Weird winter

The funny fellow in the picture is seated out on Birch Lake, easily visible from the Birch Lake Bar windows. He’s the focal point of the annual “through the ice” contest, and in most years it would be months too earlier for him to be out there. This year is quite different. I can’t claim not to enjoy this (so far) incredibly mild winter after the way the season beat us into abject submission well into April last year. But this winter is definitely weird. Daughter Sonya, husband Chad and grandsons Tucker and Perrin were here for a few days just before Christmas. The first day they enjoyed ice skating, the second day ice fishing (11-year-old Tucker called it his “most successful fishing ever!” The next day, December 24, was very warm and rainy, and I no longer trusted the ice.

Then came a few snowy days, followed by the January cold spell that brought more than a week of temperatures down around zero and wind chill factors to minus 20 and lower. That definitely hardened up the ice, but it made the lake uninviting. Those are days to stay off the lake. The snow-covered, stark white surface lay undisturbed, and mostly it stayed that way while the cold prevailed.  As best I could see, no one went fishing. No one drove across with a four-wheeler. The snowmobile trails had not opened and so no sleds buzzed across the ice going to and from the Birch Lake Bar.

Out on a frozen lake in frigid weather, you’re fully exposed. If you walk the roads, the woods on both sides give some shelter against the wind, but not so on the ice. A wind from the north can blow across a mile of pure, flat whiteness, gathering speed, setting little clouds of snow swirling. Wind-driven flakes hit your reddened face like daggers. You walk half a mile or so, you warm up beneath your coat, layers of shirts, and polypropylene underwear, but walking, or skiing, or snow-shoeing someplace else is a great deal less miserable.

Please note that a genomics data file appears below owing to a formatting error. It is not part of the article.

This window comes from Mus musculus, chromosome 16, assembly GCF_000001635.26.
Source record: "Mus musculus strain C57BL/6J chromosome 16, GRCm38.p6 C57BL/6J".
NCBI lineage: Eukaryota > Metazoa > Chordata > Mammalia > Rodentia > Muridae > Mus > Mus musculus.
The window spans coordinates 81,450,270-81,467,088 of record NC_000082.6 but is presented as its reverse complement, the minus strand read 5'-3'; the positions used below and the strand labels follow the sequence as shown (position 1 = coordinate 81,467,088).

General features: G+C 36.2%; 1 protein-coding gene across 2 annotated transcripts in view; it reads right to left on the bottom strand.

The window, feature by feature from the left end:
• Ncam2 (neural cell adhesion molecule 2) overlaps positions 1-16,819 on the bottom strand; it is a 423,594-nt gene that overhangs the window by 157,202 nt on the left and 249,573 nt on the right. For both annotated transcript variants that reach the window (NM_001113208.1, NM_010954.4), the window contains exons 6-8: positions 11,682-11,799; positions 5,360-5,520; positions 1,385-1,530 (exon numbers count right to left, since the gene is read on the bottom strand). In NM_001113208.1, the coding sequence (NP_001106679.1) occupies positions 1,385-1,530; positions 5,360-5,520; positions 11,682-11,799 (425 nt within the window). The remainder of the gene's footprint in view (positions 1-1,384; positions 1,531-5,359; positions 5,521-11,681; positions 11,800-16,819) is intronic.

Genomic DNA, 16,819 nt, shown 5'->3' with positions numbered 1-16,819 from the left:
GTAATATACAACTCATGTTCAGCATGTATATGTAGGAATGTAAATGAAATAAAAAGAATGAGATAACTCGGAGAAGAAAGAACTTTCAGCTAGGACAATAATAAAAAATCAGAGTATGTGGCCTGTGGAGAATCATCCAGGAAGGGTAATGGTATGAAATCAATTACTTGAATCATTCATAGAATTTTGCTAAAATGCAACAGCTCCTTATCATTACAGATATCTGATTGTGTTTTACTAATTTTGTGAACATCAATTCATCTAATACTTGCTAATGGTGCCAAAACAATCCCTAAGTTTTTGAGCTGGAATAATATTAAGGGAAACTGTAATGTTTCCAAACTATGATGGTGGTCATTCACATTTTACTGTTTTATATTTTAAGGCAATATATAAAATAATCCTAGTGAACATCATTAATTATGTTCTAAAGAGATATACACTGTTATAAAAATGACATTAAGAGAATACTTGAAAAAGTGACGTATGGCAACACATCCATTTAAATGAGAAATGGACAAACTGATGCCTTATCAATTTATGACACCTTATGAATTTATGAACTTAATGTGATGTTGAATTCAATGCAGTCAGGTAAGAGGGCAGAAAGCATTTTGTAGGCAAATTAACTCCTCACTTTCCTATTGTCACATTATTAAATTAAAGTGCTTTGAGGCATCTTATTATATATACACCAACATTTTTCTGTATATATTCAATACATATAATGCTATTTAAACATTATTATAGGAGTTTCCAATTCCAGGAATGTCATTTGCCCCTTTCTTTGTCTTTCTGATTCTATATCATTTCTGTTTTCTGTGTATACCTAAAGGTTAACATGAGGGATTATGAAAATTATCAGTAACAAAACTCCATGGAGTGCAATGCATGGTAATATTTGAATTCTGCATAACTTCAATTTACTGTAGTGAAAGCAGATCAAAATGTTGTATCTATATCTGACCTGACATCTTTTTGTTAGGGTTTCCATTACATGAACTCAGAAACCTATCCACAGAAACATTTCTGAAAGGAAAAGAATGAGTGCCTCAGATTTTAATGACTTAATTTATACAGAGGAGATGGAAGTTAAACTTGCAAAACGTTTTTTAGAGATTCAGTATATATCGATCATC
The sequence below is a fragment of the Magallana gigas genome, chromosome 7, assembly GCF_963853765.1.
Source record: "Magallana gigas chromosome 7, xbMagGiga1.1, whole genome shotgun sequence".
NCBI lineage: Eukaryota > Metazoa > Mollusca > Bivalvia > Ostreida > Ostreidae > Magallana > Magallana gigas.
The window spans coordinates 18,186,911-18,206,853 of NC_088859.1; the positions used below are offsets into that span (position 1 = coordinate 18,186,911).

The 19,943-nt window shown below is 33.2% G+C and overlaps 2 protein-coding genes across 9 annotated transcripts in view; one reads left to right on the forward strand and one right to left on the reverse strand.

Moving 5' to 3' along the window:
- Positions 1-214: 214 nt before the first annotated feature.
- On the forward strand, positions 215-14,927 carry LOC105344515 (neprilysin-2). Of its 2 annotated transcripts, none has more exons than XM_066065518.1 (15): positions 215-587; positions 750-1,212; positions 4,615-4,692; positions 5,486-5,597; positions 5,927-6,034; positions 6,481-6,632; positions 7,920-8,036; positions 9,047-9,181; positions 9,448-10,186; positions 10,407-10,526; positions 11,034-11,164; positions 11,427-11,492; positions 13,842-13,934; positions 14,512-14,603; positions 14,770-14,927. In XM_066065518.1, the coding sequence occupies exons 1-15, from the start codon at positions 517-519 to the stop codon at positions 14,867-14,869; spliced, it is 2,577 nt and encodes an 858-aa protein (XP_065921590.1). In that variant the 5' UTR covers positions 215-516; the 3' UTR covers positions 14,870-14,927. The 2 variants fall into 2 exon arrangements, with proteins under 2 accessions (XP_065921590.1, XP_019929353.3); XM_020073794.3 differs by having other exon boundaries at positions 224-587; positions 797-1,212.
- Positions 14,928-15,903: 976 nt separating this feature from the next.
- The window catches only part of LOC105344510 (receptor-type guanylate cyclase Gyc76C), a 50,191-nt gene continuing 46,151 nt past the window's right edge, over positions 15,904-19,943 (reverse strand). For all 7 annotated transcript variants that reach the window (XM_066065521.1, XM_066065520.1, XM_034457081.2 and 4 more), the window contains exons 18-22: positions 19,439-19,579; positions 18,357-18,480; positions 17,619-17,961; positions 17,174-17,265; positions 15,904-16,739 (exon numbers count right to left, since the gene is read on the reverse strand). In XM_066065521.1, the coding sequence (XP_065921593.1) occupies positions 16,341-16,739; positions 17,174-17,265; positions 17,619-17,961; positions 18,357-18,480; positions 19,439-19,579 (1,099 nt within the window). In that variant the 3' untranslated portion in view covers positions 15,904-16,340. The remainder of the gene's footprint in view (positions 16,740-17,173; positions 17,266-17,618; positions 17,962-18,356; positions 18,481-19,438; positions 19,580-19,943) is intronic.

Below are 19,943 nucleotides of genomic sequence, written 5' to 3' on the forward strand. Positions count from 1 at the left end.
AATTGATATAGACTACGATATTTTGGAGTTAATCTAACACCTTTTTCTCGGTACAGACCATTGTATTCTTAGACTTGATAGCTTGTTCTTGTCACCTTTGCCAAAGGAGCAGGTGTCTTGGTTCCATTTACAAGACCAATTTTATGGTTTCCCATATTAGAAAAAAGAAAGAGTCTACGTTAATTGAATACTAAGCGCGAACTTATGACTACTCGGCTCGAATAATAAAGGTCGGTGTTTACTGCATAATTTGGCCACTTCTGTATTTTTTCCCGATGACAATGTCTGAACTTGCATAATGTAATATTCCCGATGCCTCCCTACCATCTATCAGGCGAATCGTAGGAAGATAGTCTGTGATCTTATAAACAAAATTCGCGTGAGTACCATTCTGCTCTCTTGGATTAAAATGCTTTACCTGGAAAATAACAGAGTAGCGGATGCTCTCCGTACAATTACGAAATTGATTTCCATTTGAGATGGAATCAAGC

Then gradually the cold let go, temperatures climbed into the thirties, and the Birch Lake denizens seemed to make up for lost time. Visiting the lake I found people had been fishing, including some in my two favorite places, the ice in each area riddled with clean eight-inch holes newly frozen over. Boot prints made trails in the slush that had been snow. Snowmobiles had scribbled their tracks along the shoreline and into the bays. In a few places, cottage owners had pushed snow aside to create small rinks for skating.

But as of today (February 2) we’ve seen a week of thaw, and the ice conditions are grim. In some places the softening ice lies bare. In others the lake’s surface is a slush sandwich, a crust of snow on top, sound ice below. As of now, at least here on Birch Lake, I trust the ice enough to try fishing. But the forecast calls for days with highs in the low- to mid-40s for at least the next week, maybe the next two. How long before the ice become treacherous?

For now I enjoy the mild weather, but with more than a tinge of guilt. The landscape needs moisture – we are in what surely qualifies as a winter drought. The businesses need real winter and the money the skiers and snowmobilers bring. There’s still time of course and, if last year is an indicator, winter could last nearly three more months. How about we settle for two, with enough cold and snow to make the season real? And keep that silly fellow high and dry in his chair for a reasonable spell?